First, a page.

Helmut Newton

Marlborough Gallery | New York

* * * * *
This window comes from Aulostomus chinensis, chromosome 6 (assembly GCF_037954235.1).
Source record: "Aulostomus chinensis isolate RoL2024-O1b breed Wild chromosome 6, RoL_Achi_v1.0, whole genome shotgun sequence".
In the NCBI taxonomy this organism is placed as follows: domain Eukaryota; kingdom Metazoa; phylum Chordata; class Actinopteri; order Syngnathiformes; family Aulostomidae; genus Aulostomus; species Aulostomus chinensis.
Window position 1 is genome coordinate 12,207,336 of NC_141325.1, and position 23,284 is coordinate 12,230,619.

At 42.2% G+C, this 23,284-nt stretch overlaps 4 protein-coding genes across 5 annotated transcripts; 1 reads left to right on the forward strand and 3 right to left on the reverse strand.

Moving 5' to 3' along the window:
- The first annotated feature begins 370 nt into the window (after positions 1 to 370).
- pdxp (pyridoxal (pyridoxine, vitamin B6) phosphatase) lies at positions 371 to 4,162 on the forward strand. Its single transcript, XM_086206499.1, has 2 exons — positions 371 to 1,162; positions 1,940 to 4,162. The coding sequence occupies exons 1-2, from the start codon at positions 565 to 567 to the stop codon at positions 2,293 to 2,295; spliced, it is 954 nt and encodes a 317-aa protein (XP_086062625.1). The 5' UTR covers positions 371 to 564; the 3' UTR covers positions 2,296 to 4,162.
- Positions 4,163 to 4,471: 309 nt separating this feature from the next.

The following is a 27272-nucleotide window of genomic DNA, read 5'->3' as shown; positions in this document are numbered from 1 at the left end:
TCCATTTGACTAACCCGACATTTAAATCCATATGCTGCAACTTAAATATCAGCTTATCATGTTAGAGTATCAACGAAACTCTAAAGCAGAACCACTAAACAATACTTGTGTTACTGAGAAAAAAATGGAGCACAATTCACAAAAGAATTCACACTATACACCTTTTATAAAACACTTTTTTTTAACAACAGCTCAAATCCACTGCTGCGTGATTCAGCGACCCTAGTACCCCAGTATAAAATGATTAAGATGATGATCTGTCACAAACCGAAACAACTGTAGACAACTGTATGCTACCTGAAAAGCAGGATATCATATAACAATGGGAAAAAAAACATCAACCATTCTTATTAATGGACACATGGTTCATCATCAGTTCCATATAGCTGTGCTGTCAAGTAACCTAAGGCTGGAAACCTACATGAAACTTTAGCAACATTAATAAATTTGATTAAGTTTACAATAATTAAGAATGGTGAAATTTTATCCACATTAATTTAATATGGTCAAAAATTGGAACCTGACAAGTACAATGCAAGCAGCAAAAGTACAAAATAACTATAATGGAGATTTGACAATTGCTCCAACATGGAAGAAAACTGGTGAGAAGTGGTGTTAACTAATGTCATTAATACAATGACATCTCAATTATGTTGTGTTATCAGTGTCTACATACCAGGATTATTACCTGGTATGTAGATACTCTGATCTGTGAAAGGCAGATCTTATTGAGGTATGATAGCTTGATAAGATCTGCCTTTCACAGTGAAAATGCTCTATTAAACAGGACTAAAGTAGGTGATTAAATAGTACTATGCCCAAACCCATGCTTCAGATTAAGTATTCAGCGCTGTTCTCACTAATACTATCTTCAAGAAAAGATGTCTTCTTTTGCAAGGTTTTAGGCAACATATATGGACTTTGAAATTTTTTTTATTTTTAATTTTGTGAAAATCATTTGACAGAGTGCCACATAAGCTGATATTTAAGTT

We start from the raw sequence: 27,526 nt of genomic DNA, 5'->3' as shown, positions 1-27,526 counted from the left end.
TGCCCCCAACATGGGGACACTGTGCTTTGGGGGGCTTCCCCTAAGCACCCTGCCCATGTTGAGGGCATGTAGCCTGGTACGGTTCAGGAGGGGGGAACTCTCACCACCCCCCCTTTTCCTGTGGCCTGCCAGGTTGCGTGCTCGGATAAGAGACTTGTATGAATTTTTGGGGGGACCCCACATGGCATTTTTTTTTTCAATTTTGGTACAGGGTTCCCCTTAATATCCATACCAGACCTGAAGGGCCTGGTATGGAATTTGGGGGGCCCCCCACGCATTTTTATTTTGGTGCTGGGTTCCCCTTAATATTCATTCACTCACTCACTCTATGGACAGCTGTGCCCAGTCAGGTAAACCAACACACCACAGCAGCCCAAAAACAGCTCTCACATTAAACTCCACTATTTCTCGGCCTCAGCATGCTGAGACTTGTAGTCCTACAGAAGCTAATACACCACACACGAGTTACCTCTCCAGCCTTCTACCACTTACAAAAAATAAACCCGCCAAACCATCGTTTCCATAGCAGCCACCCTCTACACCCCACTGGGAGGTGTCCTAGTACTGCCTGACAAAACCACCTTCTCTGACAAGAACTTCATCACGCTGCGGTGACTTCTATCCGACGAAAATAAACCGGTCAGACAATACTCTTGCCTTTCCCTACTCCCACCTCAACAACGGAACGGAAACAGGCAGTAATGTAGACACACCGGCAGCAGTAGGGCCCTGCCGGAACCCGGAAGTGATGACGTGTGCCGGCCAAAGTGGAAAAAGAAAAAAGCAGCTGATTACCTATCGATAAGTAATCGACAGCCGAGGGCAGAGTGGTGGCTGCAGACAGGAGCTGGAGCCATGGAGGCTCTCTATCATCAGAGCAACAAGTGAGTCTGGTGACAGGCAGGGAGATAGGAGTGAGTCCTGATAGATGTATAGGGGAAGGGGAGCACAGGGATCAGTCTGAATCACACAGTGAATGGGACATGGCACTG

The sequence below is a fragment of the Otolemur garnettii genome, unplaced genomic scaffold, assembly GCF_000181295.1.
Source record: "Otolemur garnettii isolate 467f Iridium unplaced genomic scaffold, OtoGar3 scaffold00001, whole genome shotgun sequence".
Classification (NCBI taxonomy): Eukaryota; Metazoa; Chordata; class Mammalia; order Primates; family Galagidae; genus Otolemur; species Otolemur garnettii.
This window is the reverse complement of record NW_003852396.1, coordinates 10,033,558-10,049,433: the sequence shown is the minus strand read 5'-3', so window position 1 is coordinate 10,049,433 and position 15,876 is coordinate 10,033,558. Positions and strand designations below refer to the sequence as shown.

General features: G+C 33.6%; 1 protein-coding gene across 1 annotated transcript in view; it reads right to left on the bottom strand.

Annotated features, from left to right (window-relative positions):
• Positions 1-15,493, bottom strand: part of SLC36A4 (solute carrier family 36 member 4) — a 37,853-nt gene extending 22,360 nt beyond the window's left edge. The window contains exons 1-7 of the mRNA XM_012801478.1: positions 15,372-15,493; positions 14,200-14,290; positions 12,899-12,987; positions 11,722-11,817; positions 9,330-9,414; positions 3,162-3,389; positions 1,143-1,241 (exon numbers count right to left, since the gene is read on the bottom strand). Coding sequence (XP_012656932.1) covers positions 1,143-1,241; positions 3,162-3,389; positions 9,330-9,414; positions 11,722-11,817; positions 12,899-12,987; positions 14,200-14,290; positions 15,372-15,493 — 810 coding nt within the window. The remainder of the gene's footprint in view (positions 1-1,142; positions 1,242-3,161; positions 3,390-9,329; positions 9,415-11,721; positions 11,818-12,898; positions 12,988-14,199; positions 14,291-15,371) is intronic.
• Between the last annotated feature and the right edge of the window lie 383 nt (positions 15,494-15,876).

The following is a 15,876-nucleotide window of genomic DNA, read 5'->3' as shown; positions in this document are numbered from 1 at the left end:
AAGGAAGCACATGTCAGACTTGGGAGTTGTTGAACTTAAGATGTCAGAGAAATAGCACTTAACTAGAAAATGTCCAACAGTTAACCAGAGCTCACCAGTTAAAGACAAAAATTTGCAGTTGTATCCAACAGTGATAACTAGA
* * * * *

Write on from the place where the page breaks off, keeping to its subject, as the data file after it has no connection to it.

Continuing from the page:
In Emile Zola’s Nana, the critic Fauchery pens a vitriolic article for Le Figaro in which he likens the fabulous whore of a heroine to a golden fly: “And it was at the end of this article that the comparison with a fly occurred, a fly of sunny hue, which had flown up out of the dung, a fly which sucks in death on the carrion tolerated by the roadside, and then buzzing, dancing, and glittering like a precious stone, enters the windows of palaces and poisons the men within by merely settling on them in her flight.” Count Muffat, Nana’s guilt-ridden protector, reads Fauchery’s piece while covertly watching his mistress luxuriating before her mirror. “Slowly, slowly she spread out her arms to give full value to her figure . . . She bent herself this way and that, and examined herself before and behind, stooping to look at the sideview of her bosom and at the sweeping contours of her thighs.”

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